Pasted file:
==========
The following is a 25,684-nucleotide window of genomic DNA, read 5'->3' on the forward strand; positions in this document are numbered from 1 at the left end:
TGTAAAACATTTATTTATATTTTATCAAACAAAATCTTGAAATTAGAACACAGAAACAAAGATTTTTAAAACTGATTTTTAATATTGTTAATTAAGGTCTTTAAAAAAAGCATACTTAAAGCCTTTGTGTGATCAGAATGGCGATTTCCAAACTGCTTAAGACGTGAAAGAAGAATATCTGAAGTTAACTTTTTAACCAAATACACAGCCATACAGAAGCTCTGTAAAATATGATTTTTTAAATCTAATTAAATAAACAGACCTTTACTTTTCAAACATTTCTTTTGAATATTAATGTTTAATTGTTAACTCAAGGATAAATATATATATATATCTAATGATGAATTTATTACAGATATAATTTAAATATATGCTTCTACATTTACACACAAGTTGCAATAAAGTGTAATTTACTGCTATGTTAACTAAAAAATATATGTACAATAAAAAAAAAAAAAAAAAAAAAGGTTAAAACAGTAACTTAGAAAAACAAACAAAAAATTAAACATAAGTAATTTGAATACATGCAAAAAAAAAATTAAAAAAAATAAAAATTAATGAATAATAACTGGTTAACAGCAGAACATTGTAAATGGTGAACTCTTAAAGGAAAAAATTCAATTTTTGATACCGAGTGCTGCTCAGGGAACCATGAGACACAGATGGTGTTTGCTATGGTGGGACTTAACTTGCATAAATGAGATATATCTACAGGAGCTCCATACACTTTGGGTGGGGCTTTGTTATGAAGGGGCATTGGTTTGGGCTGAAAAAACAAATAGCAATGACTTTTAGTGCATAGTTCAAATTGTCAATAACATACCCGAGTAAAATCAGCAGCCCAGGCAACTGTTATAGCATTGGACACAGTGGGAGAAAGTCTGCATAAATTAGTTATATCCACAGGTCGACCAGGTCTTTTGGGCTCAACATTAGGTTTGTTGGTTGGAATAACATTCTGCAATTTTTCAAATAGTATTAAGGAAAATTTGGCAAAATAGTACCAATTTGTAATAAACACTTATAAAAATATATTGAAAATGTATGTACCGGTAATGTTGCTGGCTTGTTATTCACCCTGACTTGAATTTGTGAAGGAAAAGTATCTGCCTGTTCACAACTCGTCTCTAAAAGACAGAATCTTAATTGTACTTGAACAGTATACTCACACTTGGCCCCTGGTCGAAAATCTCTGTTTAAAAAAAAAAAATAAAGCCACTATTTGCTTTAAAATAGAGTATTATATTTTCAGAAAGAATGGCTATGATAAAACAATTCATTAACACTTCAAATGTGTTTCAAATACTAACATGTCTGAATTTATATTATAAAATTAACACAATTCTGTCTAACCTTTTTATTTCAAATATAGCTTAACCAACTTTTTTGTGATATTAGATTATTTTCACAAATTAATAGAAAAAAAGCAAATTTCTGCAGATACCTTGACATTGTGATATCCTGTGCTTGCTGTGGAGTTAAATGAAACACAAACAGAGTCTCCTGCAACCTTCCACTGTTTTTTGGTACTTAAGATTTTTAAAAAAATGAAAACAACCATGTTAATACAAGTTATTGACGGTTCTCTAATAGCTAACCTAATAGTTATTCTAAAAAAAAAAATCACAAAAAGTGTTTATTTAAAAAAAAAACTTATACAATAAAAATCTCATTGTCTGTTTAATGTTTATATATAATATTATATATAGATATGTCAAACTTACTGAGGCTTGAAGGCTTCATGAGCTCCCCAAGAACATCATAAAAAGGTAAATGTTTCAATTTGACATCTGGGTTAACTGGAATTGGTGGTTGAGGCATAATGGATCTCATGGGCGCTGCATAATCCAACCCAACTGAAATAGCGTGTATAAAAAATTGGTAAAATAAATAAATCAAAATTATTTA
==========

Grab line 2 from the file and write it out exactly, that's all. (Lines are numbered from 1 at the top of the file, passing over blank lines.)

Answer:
TGTAAAACATTTATTTATATTTTATCAAACAAAATCTTGAAATTAGAACACAGAAACAAAGATTTTTAAAACTGATTTTTAATATTGTTAATTAAGGTCTTTAAAAAAAGCATACTTAAAGCCTTTGTGTGATCAGAATGGCGATTTCCAAACTGCTTAAGACGTGAAAGAAGAATATCTGAAGTTAACTTTTTAACCAAATACACAGCCATACAGAAGCTCTGTAAAATATGATTTTTTAAATCTAATTAAATAAACAGACCTTTACTTTTCAAACATTTCTTTTGAATATTAATGTTTAATTGTTAACTCAAGGATAAATATATATATATATCTAATGATGAATTTATTACAGATATAATTTAAATATATGCTTCTACATTTACACACAAGTTGCAATAAAGTGTAATTTACTGCTATGTTAACTAAAAAATATATGTACAATAAAAAAAAAAAAAAAAAAAAAGGTTAAAACAGTAACTTAGAAAAACAAACAAAAAATTAAACATAAGTAATTTGAATACATGCAAAAAAAAAATTAAAAAAAATAAAAATTAATGAATAATAACTGGTTAACAGCAGAACATTGTAAATGGTGAACTCTTAAAGGAAAAAATTCAATTTTTGATACCGAGTGCTGCTCAGGGAACCATGAGACACAGATGGTGTTTGCTATGGTGGGACTTAACTTGCATAAATGAGATATATCTACAGGAGCTCCATACACTTTGGGTGGGGCTTTGTTATGAAGGGGCATTGGTTTGGGCTGAAAAAACAAATAGCAATGACTTTTAGTGCATAGTTCAAATTGTCAATAACATACCCGAGTAAAATCAGCAGCCCAGGCAACTGTTATAGCATTGGACACAGTGGGAGAAAGTCTGCATAAATTAGTTATATCCACAGGTCGACCAGGTCTTTTGGGCTCAACATTAGGTTTGTTGGTTGGAATAACATTCTGCAATTTTTCAAATAGTATTAAGGAAAATTTGGCAAAATAGTACCAATTTGTAATAAACACTTATAAAAATATATTGAAAATGTATGTACCGGTAATGTTGCTGGCTTGTTATTCACCCTGACTTGAATTTGTGAAGGAAAAGTATCTGCCTGTTCACAACTCGTCTCTAAAAGACAGAATCTTAATTGTACTTGAACAGTATACTCACACTTGGCCCCTGGTCGAAAATCTCTGTTTAAAAAAAAAAAATAAAGCCACTATTTGCTTTAAAATAGAGTATTATATTTTCAGAAAGAATGGCTATGATAAAACAATTCATTAACACTTCAAATGTGTTTCAAATACTAACATGTCTGAATTTATATTATAAAATTAACACAATTCTGTCTAACCTTTTTATTTCAAATATAGCTTAACCAACTTTTTTGTGATATTAGATTATTTTCACAAATTAATAGAAAAAAAGCAAATTTCTGCAGATACCTTGACATTGTGATATCCTGTGCTTGCTGTGGAGTTAAATGAAACACAAACAGAGTCTCCTGCAACCTTCCACTGTTTTTTGGTACTTAAGATTTTTAAAAAAATGAAAACAACCATGTTAATACAAGTTATTGACGGTTCTCTAATAGCTAACCTAATAGTTATTCTAAAAAAAAAAATCACAAAAAGTGTTTATTTAAAAAAAAAACTTATACAATAAAAATCTCATTGTCTGTTTAATGTTTATATATAATATTATATATAGATATGTCAAACTTACTGAGGCTTGAAGGCTTCATGAGCTCCCCAAGAACATCATAAAAAGGTAAATGTTTCAATTTGACATCTGGGTTAACTGGAATTGGTGGTTGAGGCATAATGGATCTCATGGGCGCTGCATAATCCAACCCAACTGAAATAGCGTGTATAAAAAATTGGTAAAATAAATAAATCAAAATTATTTA